Say you're tricked by the debt collector and agree to pay the Peter Parker loan back, which means a monthly payment of $150 and significantly less money to spend on rent. Desperate, you decide it's time to invest in a cheaper manufactured home for you and your aging love-doll companion. After choosing a mobile-home dealership and a company to lend you the money to buy it, you move into your new trailer. But after a few months, Peter's head falls off and you need to get him repaired, so you fall behind on the payments for your trailer. You return from the repair shop one gray winter morning a mere two months after you stopped paying, only to find a hole in the ground and a single, stained Spider-Man mask lying in the dust.
What The Shit Is Going On?
Turns out the mobile-home industry is shadier than the dark corner of your room where you keep your gooey spider-web collection. Almost half of all new mobile-homes in America are built and sold by the same company, Clayton Homes, which also runs the companies that provide over a third of the loans people use to buy those homes. This sneaky market dominance would be OK if Clayton was known chiefly for providing a free unicorn with every house, but instead they're famous for shit like allegedly lying about refinancing options and suddenly raising interest rates when it's too late for buyers to back out.
They also charge customers $100 for every one of those little lawn flamingos they want to put up.
As if that stuff wasn't evil enough, mobile-home lenders are also notorious for the type of loans they give out. If you buy a house the normal way, by taking out a mortgage, you're protected by state and federal laws that stop banks from foreclosing on you for at least 120 days, and often much longer. But two-thirds of mobile-home owners end up with personal-property loans, the same type of loan you might take out to buy a car or huge mechanical dildo covered with spider-web motifs. Personal property loans don't come with the protections that mortgages do, which means that mobile-home residents can get their houses repossessed after only a month or two of missed payments.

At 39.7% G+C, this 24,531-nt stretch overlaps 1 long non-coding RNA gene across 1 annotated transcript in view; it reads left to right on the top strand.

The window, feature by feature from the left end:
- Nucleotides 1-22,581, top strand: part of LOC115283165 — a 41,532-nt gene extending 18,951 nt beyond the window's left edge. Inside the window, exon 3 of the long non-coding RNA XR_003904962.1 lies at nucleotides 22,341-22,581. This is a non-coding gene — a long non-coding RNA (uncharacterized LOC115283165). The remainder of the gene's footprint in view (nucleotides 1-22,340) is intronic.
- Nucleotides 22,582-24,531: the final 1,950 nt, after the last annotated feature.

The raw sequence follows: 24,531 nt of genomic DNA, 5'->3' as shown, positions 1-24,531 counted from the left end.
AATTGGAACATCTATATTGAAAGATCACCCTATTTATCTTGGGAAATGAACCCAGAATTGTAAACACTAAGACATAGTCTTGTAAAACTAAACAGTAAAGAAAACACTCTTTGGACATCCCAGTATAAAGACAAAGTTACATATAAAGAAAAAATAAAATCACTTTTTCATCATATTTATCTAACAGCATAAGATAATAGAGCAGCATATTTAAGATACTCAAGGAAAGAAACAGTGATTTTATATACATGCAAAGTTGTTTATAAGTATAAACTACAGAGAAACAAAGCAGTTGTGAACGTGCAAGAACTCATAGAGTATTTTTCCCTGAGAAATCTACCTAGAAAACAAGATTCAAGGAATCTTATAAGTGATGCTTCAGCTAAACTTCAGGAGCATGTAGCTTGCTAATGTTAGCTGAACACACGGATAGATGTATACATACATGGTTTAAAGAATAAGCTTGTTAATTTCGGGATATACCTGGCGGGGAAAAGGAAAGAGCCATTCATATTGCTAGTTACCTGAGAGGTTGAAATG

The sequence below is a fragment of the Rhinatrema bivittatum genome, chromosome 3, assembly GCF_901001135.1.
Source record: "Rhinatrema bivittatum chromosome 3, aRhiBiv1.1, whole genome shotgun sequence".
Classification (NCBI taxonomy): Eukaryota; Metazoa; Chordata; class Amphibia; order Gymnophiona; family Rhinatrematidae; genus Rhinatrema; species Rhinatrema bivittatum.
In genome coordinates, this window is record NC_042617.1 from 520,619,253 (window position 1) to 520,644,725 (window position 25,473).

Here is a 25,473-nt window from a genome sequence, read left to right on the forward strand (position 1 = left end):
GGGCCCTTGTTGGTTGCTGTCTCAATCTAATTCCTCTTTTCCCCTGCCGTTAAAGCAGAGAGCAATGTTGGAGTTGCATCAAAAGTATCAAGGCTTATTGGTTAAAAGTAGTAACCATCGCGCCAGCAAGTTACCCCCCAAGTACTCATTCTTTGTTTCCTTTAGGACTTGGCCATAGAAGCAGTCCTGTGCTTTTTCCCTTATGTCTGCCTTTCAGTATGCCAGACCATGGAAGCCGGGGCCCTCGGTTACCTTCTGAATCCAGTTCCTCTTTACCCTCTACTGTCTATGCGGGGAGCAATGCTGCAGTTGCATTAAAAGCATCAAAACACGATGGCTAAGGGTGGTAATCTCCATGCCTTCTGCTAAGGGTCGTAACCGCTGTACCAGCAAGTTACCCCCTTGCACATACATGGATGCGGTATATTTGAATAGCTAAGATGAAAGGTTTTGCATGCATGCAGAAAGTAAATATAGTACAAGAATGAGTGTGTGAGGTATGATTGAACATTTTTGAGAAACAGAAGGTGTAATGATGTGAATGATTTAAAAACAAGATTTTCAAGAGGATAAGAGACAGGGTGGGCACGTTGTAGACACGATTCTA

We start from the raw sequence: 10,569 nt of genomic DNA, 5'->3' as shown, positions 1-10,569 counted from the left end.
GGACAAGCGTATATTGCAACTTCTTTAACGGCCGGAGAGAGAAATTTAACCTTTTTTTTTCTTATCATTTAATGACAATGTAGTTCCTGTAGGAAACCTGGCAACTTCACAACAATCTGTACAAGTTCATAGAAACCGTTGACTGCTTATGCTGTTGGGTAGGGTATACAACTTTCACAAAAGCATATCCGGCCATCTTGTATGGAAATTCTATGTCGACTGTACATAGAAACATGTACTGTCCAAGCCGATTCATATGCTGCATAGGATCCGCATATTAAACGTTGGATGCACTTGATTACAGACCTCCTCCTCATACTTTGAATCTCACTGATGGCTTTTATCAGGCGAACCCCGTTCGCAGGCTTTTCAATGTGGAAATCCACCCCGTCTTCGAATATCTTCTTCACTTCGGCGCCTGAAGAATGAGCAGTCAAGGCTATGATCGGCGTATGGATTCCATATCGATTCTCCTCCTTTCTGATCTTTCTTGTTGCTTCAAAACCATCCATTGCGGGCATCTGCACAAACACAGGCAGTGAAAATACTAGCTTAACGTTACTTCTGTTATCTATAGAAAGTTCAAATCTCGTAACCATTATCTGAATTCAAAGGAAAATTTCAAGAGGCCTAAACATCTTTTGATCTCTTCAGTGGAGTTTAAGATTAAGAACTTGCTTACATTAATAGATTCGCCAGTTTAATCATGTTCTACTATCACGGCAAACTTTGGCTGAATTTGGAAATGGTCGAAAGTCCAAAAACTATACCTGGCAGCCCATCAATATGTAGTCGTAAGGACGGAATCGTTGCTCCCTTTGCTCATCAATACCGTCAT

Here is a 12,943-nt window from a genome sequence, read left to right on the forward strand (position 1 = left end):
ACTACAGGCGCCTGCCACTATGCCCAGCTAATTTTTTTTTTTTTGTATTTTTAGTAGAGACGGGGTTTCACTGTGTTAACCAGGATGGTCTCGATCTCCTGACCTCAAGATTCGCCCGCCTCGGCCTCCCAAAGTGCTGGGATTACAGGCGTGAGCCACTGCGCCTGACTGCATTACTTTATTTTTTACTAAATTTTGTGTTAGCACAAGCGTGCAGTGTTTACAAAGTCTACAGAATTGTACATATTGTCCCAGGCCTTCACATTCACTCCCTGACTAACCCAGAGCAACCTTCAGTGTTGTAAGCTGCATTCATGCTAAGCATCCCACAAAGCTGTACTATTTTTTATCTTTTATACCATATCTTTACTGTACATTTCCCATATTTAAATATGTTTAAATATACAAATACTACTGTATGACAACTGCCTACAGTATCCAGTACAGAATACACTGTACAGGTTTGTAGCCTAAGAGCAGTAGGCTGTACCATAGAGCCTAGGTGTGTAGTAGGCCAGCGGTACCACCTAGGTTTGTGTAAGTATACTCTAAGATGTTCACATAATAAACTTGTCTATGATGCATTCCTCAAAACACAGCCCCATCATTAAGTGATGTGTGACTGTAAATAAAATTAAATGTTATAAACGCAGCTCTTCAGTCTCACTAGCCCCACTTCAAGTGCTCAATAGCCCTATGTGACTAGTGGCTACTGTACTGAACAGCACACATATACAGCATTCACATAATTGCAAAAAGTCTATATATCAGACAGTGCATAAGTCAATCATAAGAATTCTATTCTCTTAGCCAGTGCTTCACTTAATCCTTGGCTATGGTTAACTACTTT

They don't take the lawn flamingos, though. They're not monsters.
How are mobile-home companies getting away with this stuff? It helps that mobile-home residents tend to be poorer and less educated than the average American, and thus way more vulnerable to exploitation. But I guess it serves them right for not being born into a wealthier family with better access to good schools, the fucking losers.
Privatizing Fines Results In Tacked-On Fees And Your Potential Arrest
Homeless now, you stagger to the house of your friend Steve, who offers to let you and Peter Parker stay with him if you agree to take care of his bulldog collection. After a long day of sponge-bathing bulldogs, you sit outside to relax with a beer on Steve's porch. A police officer happens by and fines you $20 for public intoxication. Luckily, Steve agrees to pay the fine as long as you agree to sponge-bathe him as well. However, the next evening when you collect your mail, you're shocked to find that the original low fine has somehow ballooned to $300.
What The Shit Is Going On?
You've fallen into the hands of a private probation company. Currently legal and operating in 12 states, these companies are hired by courts looking for a way to manage costs. They take over responsibility for things like misdemeanor fines and minor traffic violations. This doesn't sound too bad, except that many of these companies have been accused of adding on monthly "probation fees" that build up the longer the fined person cannot pay. Sometimes, companies also decide to add on random extra fees for things like drug testing and rehabilitation classes, because when you have a person on the hook for money and the power of the courts behind you, you tend to get imaginative about what you can charge for.